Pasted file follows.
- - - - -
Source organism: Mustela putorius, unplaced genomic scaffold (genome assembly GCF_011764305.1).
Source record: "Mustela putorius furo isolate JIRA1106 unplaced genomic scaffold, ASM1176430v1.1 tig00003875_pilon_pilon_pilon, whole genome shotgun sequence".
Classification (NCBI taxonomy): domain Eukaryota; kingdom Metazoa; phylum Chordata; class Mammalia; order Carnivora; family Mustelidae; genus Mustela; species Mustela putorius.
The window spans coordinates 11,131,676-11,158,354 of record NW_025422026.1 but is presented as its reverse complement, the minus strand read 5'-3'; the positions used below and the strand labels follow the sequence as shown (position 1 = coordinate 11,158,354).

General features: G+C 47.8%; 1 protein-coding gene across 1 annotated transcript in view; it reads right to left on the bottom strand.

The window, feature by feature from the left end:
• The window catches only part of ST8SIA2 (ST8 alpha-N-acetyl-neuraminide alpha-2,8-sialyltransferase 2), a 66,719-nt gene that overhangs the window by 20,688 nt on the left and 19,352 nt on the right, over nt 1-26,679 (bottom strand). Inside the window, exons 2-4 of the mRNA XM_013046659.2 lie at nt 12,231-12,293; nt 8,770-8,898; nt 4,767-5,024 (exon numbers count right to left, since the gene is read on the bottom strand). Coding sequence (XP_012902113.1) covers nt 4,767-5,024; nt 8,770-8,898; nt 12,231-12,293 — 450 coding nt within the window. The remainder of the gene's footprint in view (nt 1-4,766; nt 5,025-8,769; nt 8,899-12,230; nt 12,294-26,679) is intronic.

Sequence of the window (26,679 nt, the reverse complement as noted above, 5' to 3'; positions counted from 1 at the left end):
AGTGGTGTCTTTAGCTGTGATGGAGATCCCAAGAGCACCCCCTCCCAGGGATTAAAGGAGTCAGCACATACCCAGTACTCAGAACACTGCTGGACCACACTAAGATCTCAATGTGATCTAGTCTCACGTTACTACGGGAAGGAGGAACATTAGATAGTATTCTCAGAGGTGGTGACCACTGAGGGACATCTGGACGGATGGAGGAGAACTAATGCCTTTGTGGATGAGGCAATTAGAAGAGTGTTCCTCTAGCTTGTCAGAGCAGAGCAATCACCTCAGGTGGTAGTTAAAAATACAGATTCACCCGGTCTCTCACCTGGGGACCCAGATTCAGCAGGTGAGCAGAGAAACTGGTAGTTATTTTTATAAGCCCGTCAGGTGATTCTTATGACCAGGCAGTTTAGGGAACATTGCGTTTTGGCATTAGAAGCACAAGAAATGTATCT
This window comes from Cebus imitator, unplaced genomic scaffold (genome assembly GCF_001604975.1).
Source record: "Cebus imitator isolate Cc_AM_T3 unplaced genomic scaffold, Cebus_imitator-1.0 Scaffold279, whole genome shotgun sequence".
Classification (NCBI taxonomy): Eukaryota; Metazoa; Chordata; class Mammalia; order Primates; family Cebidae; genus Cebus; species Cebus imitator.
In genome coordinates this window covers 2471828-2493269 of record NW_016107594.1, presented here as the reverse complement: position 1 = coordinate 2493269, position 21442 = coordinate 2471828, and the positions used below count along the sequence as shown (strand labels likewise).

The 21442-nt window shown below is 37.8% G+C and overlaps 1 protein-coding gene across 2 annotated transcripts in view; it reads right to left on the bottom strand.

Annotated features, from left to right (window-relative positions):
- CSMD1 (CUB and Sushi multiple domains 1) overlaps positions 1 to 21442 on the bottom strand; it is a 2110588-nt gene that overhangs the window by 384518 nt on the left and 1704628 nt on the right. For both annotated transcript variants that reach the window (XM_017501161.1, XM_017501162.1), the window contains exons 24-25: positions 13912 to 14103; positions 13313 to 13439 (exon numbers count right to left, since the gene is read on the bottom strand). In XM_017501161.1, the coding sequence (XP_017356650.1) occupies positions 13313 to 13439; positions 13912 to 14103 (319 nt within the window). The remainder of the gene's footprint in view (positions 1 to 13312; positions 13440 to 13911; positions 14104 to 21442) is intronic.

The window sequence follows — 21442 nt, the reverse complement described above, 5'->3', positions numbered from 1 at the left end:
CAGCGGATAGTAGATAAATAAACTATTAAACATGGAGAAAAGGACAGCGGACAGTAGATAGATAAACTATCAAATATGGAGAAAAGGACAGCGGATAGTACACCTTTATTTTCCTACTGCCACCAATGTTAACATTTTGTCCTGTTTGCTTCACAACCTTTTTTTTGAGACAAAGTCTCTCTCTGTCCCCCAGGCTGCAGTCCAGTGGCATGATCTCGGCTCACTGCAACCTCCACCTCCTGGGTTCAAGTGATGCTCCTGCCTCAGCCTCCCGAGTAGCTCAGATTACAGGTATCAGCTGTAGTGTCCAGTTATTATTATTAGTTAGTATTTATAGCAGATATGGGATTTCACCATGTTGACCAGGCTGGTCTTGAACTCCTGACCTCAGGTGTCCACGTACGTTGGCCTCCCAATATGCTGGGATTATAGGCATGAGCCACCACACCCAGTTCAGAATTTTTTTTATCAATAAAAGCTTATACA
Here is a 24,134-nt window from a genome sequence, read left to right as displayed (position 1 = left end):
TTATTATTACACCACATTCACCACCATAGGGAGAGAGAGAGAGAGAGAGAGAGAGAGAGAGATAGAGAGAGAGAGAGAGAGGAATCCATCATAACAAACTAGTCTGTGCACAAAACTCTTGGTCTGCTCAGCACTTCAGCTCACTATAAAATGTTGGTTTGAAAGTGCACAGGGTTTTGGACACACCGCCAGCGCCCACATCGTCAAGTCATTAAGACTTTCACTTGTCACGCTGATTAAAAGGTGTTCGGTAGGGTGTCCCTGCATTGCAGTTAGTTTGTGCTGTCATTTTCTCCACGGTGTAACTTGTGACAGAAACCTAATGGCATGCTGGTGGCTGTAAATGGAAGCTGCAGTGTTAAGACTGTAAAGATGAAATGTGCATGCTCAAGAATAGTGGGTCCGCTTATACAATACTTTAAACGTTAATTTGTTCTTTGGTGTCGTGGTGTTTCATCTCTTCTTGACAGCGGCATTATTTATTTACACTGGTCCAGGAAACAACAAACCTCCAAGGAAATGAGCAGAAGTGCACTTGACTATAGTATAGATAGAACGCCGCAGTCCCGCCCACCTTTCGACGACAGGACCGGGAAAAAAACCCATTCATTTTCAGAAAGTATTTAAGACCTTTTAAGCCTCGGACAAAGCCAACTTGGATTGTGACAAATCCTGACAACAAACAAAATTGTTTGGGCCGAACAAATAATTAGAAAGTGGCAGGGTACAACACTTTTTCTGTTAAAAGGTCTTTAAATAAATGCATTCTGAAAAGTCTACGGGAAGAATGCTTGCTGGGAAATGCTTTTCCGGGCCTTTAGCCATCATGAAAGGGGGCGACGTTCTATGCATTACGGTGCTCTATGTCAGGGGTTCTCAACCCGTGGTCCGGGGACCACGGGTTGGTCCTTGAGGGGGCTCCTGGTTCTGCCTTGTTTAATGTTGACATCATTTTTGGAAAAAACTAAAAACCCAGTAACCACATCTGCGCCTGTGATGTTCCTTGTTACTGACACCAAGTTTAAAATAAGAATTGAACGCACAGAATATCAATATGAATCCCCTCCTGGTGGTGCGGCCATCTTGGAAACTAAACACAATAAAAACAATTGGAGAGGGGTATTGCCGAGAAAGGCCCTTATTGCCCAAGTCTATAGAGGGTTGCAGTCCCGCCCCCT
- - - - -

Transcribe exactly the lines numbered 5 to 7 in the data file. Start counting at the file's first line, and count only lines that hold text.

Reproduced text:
General features: G+C 47.8%; 1 protein-coding gene across 1 annotated transcript in view; it reads right to left on the bottom strand.

The window, feature by feature from the left end:
• The window catches only part of ST8SIA2 (ST8 alpha-N-acetyl-neuraminide alpha-2,8-sialyltransferase 2), a 66,719-nt gene that overhangs the window by 20,688 nt on the left and 19,352 nt on the right, over nt 1-26,679 (bottom strand). Inside the window, exons 2-4 of the mRNA XM_013046659.2 lie at nt 12,231-12,293; nt 8,770-8,898; nt 4,767-5,024 (exon numbers count right to left, since the gene is read on the bottom strand). Coding sequence (XP_012902113.1) covers nt 4,767-5,024; nt 8,770-8,898; nt 12,231-12,293 — 450 coding nt within the window. The remainder of the gene's footprint in view (nt 1-4,766; nt 5,025-8,769; nt 8,899-12,230; nt 12,294-26,679) is intronic.